The University of Cincinnati celebrated its 189th Commencement on June 14 during two ceremonies in Fifth Third Arena at Shoemaker Center.
Spring marked the largest number of students – 4,555 of them – to reach graduation status in 20 years. In addition to the crowd of graduates, crowds of proud families and friends packed Fifth Third Arena for both ceremonies.
“Throughout the year our university has much to celebrate, and this year offered us many reasons to cheer,” said UC President Nancy L. Zimpher, citing the $420 million PACE in-kind contribution, the largest in UC’s history; the student-built solar house that was exhibited in Washington, D.C.; and a spectacular football season. “But, today tops all of that, with our UC Class of 2008, gathered here before us,” Zimpher said.
At both ceremonies, President Zimpher pointed out three empty chairs draped with caps and gowns, in tribute to three people with ties to UC who had died in the line of service. Staff Sergeant Keith Matthew “Matt” Maupin was a UC student when his Army Reserve unit was called up for service in Iraq. Fire Captain Robin Broxterman was completing her bachelor’s degree in fire science (the degree was awarded posthumously), and fellow firefighter Brian Schira was a graduate of the criminal justice program in the College of Education, Criminal Justice, and Human Services. Between ceremonies, an honorary bachelor’s for outstanding community service was presented to each of their families at a private reception. At the ceremonies, President Zimpher called for a moment of silence to remember those fallen heroes as well as Sycamore graduate and soldier Brandon Haunert, who had briefly attended UC.
Presidential Leadership Medal recipient Jerry Tsai presented the university oration for the afternoon ceremony, saying there was much to celebrate. “It’s because of the help of many others that we are on the verge of walking across this stage and receiving a diploma.” Tsai said family members, faculty, mentors and friends all helped graduates get to their special day. He added that with their education, graduates now had a newfound power and also had a responsibility to give back and make the world a better place. “We will always make sure that our generation will learn from our past, aspire for our future, but more than anything else, will live for today,” Tsai said.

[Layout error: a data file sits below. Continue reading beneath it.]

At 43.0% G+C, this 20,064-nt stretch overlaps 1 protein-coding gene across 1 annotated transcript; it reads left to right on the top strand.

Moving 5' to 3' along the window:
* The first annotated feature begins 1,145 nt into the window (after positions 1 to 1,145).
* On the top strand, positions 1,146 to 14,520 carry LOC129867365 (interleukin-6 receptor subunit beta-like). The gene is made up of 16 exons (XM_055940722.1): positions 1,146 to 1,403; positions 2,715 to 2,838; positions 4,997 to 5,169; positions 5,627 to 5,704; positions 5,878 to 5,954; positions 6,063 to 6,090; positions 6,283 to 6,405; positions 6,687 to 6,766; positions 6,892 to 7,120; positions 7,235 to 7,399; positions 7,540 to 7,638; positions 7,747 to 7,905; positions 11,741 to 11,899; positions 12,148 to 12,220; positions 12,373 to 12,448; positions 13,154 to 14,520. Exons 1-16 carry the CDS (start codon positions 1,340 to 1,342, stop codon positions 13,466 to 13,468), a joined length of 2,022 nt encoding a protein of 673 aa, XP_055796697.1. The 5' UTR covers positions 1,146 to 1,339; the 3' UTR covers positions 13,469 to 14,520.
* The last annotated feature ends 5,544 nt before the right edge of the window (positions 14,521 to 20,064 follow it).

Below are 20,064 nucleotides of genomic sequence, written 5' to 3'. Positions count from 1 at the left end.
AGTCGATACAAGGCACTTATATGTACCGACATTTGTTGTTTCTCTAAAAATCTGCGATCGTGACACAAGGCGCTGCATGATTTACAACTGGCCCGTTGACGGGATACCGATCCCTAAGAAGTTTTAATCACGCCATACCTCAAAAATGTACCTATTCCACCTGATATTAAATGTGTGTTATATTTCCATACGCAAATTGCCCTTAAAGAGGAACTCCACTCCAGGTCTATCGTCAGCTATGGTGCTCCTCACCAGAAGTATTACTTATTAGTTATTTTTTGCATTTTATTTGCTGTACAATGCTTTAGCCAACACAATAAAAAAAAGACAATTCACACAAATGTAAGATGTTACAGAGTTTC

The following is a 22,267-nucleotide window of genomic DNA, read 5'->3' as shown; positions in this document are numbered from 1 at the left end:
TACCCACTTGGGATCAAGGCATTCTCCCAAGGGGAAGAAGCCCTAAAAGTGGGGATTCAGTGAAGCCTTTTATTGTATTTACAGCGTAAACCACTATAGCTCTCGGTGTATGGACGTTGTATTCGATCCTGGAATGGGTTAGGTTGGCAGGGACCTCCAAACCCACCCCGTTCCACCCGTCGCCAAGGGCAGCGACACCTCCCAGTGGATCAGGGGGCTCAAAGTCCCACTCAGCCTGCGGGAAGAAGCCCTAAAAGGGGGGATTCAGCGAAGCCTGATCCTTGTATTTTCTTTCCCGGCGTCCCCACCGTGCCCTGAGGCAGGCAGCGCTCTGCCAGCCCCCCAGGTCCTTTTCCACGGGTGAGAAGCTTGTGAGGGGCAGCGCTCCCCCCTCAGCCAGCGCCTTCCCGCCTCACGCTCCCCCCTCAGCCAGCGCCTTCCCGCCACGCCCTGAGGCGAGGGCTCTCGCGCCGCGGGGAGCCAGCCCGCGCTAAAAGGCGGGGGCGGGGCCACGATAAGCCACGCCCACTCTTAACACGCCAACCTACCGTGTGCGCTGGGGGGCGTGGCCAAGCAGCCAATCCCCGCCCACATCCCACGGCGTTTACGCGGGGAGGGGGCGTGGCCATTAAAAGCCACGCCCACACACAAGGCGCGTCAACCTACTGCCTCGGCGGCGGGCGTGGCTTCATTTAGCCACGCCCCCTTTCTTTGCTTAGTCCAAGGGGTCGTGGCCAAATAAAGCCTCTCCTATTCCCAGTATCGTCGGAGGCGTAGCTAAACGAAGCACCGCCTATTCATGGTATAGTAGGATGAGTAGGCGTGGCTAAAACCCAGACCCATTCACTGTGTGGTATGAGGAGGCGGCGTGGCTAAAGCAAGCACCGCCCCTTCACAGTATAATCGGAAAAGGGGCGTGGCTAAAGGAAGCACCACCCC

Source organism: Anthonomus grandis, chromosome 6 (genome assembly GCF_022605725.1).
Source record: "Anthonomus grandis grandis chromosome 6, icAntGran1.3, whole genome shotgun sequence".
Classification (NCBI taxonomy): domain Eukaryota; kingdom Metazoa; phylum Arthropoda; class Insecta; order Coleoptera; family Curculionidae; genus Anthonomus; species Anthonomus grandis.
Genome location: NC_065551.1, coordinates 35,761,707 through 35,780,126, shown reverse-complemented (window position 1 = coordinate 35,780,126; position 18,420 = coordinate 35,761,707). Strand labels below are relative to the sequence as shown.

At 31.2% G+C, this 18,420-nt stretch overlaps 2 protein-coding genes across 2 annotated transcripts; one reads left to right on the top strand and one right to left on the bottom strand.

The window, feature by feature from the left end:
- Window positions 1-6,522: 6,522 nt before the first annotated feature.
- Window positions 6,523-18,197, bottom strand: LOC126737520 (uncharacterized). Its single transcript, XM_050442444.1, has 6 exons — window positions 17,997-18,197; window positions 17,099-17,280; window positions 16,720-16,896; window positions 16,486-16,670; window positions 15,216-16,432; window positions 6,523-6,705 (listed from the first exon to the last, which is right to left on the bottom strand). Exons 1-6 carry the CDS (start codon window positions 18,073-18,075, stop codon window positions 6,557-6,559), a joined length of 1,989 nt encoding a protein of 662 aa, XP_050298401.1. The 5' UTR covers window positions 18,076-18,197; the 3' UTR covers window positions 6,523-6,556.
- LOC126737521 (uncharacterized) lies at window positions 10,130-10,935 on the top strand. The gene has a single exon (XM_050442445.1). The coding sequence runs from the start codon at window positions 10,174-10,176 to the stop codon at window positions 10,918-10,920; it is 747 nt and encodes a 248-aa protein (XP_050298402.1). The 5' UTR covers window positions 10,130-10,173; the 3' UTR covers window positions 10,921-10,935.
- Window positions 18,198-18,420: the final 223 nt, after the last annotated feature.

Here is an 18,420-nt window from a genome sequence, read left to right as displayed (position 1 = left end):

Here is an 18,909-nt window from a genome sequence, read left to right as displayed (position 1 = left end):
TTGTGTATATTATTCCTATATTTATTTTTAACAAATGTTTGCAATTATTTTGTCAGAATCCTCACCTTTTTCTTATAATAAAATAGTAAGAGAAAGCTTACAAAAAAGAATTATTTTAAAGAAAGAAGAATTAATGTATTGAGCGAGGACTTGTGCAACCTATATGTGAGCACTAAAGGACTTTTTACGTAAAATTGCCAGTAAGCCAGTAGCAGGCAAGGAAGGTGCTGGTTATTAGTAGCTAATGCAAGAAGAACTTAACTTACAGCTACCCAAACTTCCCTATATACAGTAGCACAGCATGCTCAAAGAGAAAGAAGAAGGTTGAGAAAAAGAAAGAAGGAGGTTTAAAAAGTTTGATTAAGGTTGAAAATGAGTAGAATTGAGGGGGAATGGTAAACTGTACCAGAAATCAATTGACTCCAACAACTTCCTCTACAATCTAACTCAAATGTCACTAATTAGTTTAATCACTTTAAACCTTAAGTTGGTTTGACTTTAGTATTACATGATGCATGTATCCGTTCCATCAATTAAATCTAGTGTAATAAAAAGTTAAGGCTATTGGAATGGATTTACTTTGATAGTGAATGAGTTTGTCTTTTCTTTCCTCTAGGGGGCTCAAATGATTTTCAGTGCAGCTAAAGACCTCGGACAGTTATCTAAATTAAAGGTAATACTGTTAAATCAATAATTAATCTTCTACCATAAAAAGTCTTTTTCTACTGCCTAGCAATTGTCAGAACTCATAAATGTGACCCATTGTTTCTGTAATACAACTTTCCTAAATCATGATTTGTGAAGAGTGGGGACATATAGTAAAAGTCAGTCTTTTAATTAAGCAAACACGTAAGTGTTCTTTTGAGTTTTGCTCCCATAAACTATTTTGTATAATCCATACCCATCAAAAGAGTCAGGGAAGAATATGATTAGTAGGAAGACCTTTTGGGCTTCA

Hamner, an author and creator of the long-running television series, “The Waltons,” said that his work is inspired by the family and neighbors he grew up with in the mountains of Virginia during the Great Depression. “They were decent, God-fearing, patriotic people. Like most Appalachian folk, they were frugal, proud and self-reliant. To write about such people it was inevitable that our stories deal with love and honor, pity and pride, compassion and sacrifice. And so much of our writing became a celebration of those traditional American values,” Hamner said.
“Some would have us believe that those values no longer have meaning, that they are quaint, outmoded relics of an older time. I believe they are more alive and well than our films and television and newspapers would have us believe. We’d be foolish to deny that stories of drugs, deception, scandal and crime capture the headlines, but that is not the America I know, nor is it the country I believe most of us know and honor. I believe there is more compassion than crime in our country, that there is more hope than heroin, more virtue than violence and more good than evil,” said Hamner.
Hamner told the graduates that they were citizens of the “greatest county in the world, with all of the rights and protections and opportunities that this country can afford.
Martina Jones, vice president of the Senior Class, remarked that the Class of 2008 had raised more than $11,000 toward the senior class gift to the university. The Senior Class Officers are proposing a Bearcat statue for campus in conjunction with help from Sigma Sigma.
UC’s Doctoral Hooding and Master’s Recognition Ceremony was held June 13 at Fifth Third Arena.